Inequality and Fiscal Policy

Chapter 2. The IMF and Income Distribution

Benedict Clements, Ruud Mooij, Sanjeev Gupta, and Michael Keen
Published Date:
September 2015
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Benedict Clements, Vitor Gaspar, Sanjeev Gupta and Tidiane Kinda 


Rising income inequality is front and center in the economic policy debate across the globe. Policymakers can hardly ignore trends in distribution of income and wealth across countries and among world citizens. However, they can even less afford to undervalue the importance of income distribution in their own countries. A fair and equitable distribution of income is a fundamental element of the social contract. What is the role of macroeconomic policies in this debate and how is this relevant to the work of the IMF? This chapter argues that inequality is an important issue for the IMF in all three of its core activities—lending to support macroeconomic adjustment programs; macroeconomic surveillance, including related policy analysis; and technical assistance to build capacity, especially on government taxation and spending.

Although distributive issues have been an important part of the IMF’s dialogue with member countries, work on them has intensified in the wake of the global financial crisis. Observers in the field of development economics increasingly recognize that macroeconomic policies (including government tax and spending policies) have significant effects on income distribution and that inequality can have adverse political and social consequences, with the potential to undermine macroeconomic stability and sustainable growth. The chapters in this book are a testament to the rising importance of this issue in the IMF’s work as we further explore the linkages between income distribution and macroeconomics.

Income distribution is a complex issue. Many different measures can be used to characterize it. Relevant questions include whether income distribution should be captured on a market basis or after adjustments for taxes and transfers, and how to analyze income distribution across and within countries. This complexity is illustrated in the discussion below.

The remainder of this chapter is structured as follows: First, to set the context for the discussion, the distribution of income across countries is briefly examined. Trends in income distribution for both the world as a whole and within countries are reviewed. The evolution of the IMF’s work on distributional issues is described. Next, the focus turns to work since 2008, highlighting the deepening of the IMF’s analytical and policy work on various aspects of income inequality to better serve our member countries. A final section concludes and discusses the next steps in the IMF’s work on inequality.

Global Trends: Distribution Across and Within Countries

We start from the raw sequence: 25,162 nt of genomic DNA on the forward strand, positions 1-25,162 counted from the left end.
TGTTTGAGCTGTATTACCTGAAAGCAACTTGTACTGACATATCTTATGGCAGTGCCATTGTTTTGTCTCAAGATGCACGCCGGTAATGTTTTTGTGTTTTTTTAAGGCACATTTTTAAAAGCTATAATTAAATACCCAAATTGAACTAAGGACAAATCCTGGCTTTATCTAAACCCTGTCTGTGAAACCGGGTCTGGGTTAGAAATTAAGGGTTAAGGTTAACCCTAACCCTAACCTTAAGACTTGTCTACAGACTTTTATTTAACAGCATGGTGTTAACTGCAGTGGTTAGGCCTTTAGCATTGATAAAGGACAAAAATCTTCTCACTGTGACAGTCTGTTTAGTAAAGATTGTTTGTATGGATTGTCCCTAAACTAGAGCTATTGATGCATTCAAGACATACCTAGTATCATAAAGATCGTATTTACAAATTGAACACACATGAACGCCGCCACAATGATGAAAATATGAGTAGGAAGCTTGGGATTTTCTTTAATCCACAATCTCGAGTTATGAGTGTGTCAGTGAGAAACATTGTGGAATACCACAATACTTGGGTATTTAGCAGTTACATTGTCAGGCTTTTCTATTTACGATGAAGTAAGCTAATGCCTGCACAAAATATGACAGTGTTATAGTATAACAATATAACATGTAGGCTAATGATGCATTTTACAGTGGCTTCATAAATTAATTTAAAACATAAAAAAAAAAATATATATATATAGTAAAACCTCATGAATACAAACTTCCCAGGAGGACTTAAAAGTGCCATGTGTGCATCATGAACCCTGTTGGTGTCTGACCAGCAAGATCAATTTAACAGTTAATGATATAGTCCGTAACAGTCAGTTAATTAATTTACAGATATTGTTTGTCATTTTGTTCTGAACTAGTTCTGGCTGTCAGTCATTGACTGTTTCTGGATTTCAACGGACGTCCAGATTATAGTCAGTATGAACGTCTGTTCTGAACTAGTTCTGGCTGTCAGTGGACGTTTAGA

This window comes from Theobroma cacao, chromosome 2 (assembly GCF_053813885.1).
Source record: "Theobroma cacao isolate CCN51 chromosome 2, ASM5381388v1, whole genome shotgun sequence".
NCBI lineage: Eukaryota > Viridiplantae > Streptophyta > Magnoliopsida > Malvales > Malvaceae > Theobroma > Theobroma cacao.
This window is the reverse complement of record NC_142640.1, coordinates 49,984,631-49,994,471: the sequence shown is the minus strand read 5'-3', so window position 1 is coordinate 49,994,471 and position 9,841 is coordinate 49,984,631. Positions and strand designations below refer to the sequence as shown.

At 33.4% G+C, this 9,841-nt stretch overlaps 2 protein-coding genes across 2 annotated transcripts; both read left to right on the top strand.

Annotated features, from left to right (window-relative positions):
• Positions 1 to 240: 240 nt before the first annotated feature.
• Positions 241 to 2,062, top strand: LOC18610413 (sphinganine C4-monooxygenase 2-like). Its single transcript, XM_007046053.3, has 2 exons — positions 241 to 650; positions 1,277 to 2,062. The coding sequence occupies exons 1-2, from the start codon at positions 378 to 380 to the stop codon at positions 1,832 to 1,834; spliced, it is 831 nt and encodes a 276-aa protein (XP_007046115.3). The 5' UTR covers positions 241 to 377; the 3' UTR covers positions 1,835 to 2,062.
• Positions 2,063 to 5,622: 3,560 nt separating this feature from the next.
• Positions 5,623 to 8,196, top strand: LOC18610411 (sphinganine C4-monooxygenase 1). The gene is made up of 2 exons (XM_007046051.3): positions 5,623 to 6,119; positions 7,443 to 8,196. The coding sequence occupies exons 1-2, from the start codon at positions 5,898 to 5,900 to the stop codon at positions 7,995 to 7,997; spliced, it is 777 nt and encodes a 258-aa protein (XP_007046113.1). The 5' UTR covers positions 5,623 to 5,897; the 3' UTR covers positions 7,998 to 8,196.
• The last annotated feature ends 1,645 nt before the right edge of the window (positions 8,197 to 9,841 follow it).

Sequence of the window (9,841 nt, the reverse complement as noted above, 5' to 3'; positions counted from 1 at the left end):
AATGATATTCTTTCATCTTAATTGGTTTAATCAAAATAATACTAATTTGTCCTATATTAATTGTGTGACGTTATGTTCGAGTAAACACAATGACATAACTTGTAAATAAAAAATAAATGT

When the IMF started, in the mid-twentieth century, “Europe and European offshoots,” in the words of Angus Maddison, accounted for almost 60 percent of world GDP and close to 20 percent of world population (Figures 2.1 and 2.2). From that point onward, their share in world production declined steadily. The waning of their share in world population had started earlier. The postwar period registered some remarkable cases of convergence in GDP per capita. In Asia, the so-called Asian Tigers (Hong Kong SAR, Korea, Singapore, and Taiwan Province of China) led the way. They were joined by China and later by India. These two economies doubled their shares in world production between 1950 and 2008 and reduced their gaps with Europe and European offshoots. As a consequence of strong economic growth in China and India, and also in major transition economies, millions of people were lifted out of poverty. More generally, extreme poverty rates declined, particularly in Asia (Figure 2.3). In East Asia and South Asia, for example, extreme poverty fell from about 80 percent and 60 percent of the population in 1981, respectively, to less than 10 percent and 25 percent by 2011.

Figure 2.1Shares of Advanced Economies (excluding Japan), China, and India in World Production, 1700–2008

Source: The Maddison Project,, 2013 version.

Note: Advanced economies (excluding Japan) refers to Europe and European offshoots. This group comprises Australia, Austria, Belgium, Canada, Denmark, Finland, France, Germany, Greece, Ireland, Italy, the Netherlands, New Zealand, Norway, Portugal, Spain, Sweden, Switzerland, the United Kingdom, and the United States.

Figure 2.2Shares of Advanced Economies (excluding Japan), China, and India in World Population, 1700–2008

Source: The Maddison Project,, 2013 version.

Note: Advanced economies (excluding Japan) refers to Europe and European offshoots. This group comprises Australia, Austria, Belgium, Canada, Denmark, Finland, France, Germany, Greece, Ireland, Italy, the Netherlands, New Zealand, Norway, Portugal, Spain, Sweden, Switzerland, the United Kingdom, and the United States.

Figure 2.3Extreme Poverty Rates by Region, 1981–2011


Sources: World Bank World Development Indicators; and IMF staff estimates.

Note: Poverty rate is defined as the fraction of the population living with less than $1.25 a day (in purchasing power parity terms).

Not all regions experienced income convergence vis-à-vis Europe and European offshoots. In sub-Saharan Africa, for instance, income growth was more modest, on average, than in Asia. This hides substantial cross-country variation since a number of countries in Africa experienced periods of zero or even negative growth. The reduction in poverty rates has also been less marked in this region. In more recent years, a large share of sub-Saharan African countries have been experiencing high rates of growth, which should lead to a more rapid decline in poverty than in the past.